You should not employ more than one of the three result mechanisms described above within the same diagram, otherwise the result may not be what you expected it to be.

Note that mechanism 1 will cause Analyser complaints if option "Check that the program / sub name is not equal to any other identifier" is enabled in the Analyser Preferences.

Includable diagrams (introduced with release 3.27)

The third diagram type differs from the types above in two important aspects:

  • it shares its defined types, constants, and declared variables with all diagrams including it;
  • it is executed at most once - from the first executed diagram that holds it in its include list.

Includable diagrams were introduced:

  • to cope with code import and export of some source languages, where global definitions, include files etc. are a common feature;
  • in order to be able to introduce compound types (aka record, struct), which require a definition possibly having to be shared between a calling diagram and a called diagram if the argument list happens to contain a parameter of such a record type.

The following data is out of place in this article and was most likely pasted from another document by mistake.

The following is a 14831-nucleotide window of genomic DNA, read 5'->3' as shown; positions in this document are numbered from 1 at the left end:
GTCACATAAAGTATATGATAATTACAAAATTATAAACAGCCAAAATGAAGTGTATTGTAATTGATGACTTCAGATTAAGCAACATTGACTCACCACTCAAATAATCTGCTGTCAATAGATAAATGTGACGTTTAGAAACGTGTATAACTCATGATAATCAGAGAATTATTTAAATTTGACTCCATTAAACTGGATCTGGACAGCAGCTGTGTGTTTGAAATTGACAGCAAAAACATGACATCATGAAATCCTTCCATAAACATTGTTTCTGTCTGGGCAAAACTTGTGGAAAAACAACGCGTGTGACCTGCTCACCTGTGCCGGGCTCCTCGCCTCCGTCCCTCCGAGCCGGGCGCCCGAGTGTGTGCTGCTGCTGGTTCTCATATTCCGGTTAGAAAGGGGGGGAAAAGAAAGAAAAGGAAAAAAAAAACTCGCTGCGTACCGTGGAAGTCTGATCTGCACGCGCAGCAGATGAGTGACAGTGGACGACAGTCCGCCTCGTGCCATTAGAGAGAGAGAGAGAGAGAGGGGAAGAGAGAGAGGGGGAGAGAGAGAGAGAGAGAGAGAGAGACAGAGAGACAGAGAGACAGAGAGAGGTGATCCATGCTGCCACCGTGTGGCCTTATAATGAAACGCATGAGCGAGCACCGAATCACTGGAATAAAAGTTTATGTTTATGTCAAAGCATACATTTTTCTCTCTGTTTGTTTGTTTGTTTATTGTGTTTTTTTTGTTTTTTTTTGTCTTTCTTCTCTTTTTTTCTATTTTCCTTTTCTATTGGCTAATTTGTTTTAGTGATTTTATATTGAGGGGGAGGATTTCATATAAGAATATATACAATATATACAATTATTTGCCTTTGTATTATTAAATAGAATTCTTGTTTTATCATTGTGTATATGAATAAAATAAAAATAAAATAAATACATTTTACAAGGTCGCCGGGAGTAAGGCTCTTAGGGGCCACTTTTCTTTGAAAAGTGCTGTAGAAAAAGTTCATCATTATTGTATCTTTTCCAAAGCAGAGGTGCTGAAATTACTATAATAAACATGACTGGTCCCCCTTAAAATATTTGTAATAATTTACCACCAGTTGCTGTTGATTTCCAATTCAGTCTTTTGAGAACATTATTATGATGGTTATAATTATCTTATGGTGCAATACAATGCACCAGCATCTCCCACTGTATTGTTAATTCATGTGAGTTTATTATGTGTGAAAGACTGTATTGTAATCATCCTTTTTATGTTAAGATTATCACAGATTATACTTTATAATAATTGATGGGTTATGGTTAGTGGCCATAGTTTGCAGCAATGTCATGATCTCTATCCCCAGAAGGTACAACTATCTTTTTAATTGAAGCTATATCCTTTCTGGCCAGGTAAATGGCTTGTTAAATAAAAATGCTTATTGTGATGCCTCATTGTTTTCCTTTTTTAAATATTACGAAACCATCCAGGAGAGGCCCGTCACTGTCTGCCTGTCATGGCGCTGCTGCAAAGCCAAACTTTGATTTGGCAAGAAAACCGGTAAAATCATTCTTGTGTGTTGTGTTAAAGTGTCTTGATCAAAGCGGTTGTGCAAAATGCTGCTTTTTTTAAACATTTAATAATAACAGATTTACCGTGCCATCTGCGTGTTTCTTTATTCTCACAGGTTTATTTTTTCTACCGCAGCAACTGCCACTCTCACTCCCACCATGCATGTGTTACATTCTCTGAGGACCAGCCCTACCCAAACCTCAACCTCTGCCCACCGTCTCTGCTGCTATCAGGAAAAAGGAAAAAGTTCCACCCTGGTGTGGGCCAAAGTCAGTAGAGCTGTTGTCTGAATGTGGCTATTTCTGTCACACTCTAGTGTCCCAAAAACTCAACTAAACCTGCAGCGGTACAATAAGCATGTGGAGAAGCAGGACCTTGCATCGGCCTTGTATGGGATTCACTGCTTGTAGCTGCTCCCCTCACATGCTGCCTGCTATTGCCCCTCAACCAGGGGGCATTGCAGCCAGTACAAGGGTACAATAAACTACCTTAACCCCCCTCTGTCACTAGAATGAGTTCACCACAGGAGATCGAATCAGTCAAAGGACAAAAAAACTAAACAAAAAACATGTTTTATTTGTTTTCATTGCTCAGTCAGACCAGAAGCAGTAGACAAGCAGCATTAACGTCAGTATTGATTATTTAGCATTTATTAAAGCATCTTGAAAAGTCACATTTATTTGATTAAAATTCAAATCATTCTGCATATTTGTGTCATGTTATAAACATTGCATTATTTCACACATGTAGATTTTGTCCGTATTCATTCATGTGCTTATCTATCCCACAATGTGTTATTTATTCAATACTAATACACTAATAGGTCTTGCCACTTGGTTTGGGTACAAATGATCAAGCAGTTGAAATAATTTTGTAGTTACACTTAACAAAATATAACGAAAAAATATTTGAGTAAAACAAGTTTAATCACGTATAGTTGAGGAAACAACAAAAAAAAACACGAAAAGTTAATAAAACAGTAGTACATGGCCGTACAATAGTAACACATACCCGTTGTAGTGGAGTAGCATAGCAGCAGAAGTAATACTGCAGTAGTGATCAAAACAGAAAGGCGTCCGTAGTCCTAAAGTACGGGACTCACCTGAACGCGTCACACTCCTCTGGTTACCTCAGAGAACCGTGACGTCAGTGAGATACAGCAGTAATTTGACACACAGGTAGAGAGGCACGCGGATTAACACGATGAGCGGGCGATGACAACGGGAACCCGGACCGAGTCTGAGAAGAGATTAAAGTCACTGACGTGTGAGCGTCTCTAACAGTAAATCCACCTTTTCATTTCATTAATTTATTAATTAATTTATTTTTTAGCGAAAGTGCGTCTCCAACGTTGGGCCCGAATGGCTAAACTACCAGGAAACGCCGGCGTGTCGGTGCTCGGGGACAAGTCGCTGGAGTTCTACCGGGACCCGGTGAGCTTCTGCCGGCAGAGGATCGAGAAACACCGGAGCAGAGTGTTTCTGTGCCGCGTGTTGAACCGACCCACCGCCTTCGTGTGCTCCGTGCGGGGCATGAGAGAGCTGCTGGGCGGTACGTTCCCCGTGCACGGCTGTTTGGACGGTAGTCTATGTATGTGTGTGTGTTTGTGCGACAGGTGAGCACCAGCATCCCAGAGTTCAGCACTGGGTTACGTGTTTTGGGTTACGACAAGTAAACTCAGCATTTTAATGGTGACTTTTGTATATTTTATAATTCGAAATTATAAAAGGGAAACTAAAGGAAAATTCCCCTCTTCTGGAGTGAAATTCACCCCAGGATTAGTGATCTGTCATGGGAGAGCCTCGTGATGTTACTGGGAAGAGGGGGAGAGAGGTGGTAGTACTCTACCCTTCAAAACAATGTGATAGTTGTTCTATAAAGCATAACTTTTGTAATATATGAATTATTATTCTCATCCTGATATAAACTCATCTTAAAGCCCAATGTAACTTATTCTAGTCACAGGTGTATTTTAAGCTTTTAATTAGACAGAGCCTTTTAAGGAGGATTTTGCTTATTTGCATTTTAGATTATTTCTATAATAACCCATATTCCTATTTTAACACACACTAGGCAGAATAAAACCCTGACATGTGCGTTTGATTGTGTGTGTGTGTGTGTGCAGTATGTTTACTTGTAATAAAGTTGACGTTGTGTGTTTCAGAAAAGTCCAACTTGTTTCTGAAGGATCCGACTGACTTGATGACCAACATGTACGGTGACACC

Whereas it is okay to share types and constants, it is not recommendable to share variables this way. Indeed, the use of shared (global) variables should be avoided on algorithm design, because

  • it hides the flow of data (if accessed bypassing the parameter lists),
  • it bears always the risk of unwanted interference,
  • it drastically limits the general usability of the algorithm.

Example of an includable diagram, defining a constant, providing a shareable variable and writing a text once (only on the first include within a program execution):

Includable diagram with three instructions

Ideally, the diagrams to be included (the "includable diagrams") should only contain constant definitions, type definitions, variable declarations, variable initializations, and the like. The following example demonstrates that the constant ultimateAnswer defined in diagram "GlobalDefinitions" is recognized and therefore highlighted in the importing diagram "ImportCallDemo" as if it were introduced by the importing diagram itself (which is not the case because the preceding assignment "ultimateAnswer <- 3" is disabled - if it were enabled you would be warned of an illegal attempt to modify a constant).

Example of a diagram with an include list and the included diagram